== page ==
With legalization a year away, experts offer tips on minimizing pot harm

If you're going to use pot, you probably shouldn't smoke it. That's just one tip from experts who have examined the scientific research and come up with 10 new guidelines for lowering the risks from cannabis use.

Age, frequency of use and how a person consumes marijuana can all affect risks involved in use, new study says

Cannabis could be legal for recreational use as soon as a year from now, and some addiction and mental-health experts say Canadians should be aware of the potential risks from using the drug. (David Horemans/CBC)

There's only one way to completely avoid harm when using pot, according to Dr. Benedikt Fischer: Don't use it at all.

But with the federal government aiming to legalize marijuana by July 2018, clearly not everyone in Canada is expected to choose abstinence.

In fact, statistics suggest upwards of three million Canadians are already using the drug. So Fischer and several colleagues have reviewed the scientific evidence and put together a new set of guidelines aimed at minimizing the risks of pot use.

The guidelines, being published in the June 2017 issue of the American Journal of Public Health, were formally announced at a news conference in Ottawa today.

'Always will come with some risks'

"Let me be very clear: these are not guidelines for risk-free cannabis use. That doesn't exist. It always will come with some risks," said Fischer, a senior scientist with Toronto's Centre for Addiction and Mental Health and a psychiatry professor at the University of Toronto.

But those risks can be minimized, just like with drinking or sexual activity, Fischer said.

Dr. Benedikt Fischer of the Centre for Addiction and Mental Health speaks to reporters after appearing before a Liberal Senate caucus meeting and panel discussion on marijuana on Parliament Hill last year. Fischer and his colleagues have released harm-reduction guidelines for people who decide to use pot. (Sean Kilpatrick/Canadian Press)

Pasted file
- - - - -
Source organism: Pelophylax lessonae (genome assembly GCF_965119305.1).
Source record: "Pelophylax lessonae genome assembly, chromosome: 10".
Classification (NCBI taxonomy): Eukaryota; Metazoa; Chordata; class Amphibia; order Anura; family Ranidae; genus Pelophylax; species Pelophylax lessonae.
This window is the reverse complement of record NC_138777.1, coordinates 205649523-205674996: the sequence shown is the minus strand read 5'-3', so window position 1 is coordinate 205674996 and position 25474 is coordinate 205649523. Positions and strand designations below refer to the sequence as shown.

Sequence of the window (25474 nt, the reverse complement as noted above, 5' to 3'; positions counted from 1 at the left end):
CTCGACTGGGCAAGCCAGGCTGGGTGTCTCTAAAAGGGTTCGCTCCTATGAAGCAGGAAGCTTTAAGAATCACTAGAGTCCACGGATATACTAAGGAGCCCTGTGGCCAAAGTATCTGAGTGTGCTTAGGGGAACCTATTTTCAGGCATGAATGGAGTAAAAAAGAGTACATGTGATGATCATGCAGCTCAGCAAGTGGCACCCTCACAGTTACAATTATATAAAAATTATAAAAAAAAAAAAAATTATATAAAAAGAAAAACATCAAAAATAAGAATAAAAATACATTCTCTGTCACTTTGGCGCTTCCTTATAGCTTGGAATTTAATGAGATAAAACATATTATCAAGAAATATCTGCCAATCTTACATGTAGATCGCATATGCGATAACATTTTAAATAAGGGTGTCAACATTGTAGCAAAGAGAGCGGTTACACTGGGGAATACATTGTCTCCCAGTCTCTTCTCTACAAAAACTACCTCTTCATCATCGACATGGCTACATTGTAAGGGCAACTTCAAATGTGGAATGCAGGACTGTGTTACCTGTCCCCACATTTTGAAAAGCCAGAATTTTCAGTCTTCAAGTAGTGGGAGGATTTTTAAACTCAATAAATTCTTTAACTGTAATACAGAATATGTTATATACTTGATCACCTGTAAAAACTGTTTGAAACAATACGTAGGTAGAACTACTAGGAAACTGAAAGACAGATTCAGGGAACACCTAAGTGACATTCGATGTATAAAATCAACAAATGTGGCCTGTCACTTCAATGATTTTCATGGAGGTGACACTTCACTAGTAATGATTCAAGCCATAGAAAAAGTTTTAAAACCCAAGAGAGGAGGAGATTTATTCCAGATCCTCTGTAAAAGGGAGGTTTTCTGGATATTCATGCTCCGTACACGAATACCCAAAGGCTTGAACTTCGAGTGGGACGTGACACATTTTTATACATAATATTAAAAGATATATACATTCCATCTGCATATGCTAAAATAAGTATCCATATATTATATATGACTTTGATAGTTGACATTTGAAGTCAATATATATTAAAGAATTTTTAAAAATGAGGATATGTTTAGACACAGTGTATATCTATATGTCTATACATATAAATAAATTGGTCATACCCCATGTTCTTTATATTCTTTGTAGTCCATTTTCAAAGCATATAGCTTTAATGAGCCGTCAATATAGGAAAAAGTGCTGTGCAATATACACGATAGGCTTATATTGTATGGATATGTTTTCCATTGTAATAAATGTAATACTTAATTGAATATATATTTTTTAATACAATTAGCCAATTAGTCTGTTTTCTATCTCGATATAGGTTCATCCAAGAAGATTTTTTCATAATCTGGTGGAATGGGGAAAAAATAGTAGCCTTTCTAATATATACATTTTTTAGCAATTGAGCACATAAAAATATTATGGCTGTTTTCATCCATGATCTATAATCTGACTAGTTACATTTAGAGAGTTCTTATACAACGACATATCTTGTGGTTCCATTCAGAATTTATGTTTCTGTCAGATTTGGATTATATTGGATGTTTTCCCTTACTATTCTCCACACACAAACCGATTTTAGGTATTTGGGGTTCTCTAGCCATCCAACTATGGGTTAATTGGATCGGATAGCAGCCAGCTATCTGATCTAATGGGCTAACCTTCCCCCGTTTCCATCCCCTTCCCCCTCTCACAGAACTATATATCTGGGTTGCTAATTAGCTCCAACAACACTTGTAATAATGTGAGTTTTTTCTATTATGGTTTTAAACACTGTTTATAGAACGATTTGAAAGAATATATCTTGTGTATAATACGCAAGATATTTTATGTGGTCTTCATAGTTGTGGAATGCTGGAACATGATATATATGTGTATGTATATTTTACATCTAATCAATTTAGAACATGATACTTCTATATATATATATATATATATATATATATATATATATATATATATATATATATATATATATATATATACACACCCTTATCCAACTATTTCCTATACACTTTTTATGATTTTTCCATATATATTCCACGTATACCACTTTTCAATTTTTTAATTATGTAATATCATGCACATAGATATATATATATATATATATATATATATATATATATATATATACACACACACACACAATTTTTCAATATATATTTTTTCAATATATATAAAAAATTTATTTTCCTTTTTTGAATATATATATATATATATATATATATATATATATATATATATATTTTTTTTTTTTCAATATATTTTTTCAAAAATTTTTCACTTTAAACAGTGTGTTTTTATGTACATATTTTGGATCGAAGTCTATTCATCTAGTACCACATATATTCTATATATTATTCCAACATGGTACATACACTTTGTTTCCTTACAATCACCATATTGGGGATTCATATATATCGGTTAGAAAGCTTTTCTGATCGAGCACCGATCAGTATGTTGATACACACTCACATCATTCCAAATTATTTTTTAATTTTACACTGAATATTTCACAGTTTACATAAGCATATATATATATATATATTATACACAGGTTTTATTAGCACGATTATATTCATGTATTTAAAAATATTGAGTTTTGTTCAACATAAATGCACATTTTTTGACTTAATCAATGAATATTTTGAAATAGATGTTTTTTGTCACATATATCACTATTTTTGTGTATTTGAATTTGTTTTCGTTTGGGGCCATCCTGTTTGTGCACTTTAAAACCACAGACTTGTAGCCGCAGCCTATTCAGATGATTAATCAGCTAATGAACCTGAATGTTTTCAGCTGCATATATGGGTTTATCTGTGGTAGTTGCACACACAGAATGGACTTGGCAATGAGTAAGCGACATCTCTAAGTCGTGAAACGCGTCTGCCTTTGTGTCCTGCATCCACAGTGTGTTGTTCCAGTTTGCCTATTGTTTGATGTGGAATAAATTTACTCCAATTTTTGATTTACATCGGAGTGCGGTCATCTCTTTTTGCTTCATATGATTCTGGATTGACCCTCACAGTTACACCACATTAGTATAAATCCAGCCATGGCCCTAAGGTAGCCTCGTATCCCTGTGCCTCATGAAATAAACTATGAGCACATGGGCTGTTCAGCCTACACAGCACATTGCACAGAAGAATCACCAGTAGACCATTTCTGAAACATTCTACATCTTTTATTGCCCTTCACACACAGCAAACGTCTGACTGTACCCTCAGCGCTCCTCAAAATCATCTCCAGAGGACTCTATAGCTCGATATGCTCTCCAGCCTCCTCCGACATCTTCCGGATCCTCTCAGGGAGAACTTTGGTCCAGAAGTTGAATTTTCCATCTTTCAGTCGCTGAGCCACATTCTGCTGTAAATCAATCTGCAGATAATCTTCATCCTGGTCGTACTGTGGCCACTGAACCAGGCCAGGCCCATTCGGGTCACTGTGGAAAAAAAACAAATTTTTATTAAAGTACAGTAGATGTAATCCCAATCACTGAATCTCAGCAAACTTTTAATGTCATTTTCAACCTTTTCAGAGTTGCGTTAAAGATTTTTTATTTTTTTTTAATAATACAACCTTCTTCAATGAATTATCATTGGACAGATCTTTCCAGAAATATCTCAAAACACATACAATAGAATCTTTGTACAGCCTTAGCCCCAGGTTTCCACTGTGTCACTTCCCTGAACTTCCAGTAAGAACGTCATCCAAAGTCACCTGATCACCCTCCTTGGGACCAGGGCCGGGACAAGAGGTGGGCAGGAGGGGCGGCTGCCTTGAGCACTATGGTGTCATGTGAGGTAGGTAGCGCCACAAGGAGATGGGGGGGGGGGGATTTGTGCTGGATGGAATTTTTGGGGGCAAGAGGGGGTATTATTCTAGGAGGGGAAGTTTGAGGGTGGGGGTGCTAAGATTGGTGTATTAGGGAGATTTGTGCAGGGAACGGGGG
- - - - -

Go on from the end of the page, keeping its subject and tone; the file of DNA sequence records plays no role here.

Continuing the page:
"There's a lot of room for modification on the part of the users — how they use, when they use, what they use— that will influence their risk for acute and chronic health outcomes."

The guidelines have been endorsed by several major medical groups, including the Canadian Medical Association (CMA) and the Council of Chief Medical Officers of Health.

  • It's best to wait

If you're not going to avoid pot altogether, Fischer said, a few of his 10 tips still stand out as being especially significant. 

One is to wait until you're older to start using marijuana, particularly if you're under 16. (The federal legislation proposes a minimum legal age of 18.)

Young people are more vulnerable to physiological, psychological and behavioural problems because of pot use, he said.

"We know young people are the most vulnerable but that's also where most of the cannabis use is happening at the moment and will likely continue to happen."

Health expert recommends delaying marijuana use until older

5 years ago
Duration 1:02
Dr. Benedikt Fischer, a senior scientist with Toronto's Centre for Addiction and Mental Health and a psychiatry professor at the U of T, says marijuana use poses risks for young people.

He cites research showing those who started using by age 14 were four times more likely to develop cannabis dependance and three times more likely to get into a car crash than those who started after 21. Research also shows associations between early use and mental-health problems such as depressive and psychotic symptoms.

  • Reduce your use

"Watch and reduce your patterns of frequency of use," said Fischer. "It makes an enormous difference in acute and chronic health outcomes whether someone uses cannabis once or twice a week or daily."

That tip is backed up by scientific research showing frequency/intensity of use is associated with mental-health problems, cardiovascular problems, motor vehicle accidents and suicide. 

  • Don't get behind the wheel

While marijuana use will be legalized, driving high won't be. Fischer said many cannabis users underestimate the risk of an accident.

"Absolutely do not use cannabis and get into a car, and drive within less than at least six hours of consumption."

The studies used to back up the guidelines show the risk of a crash increases anywhere from 1.3 to four times after cannabis use. They also suggest the risk is much higher when pot is combined with alcohol.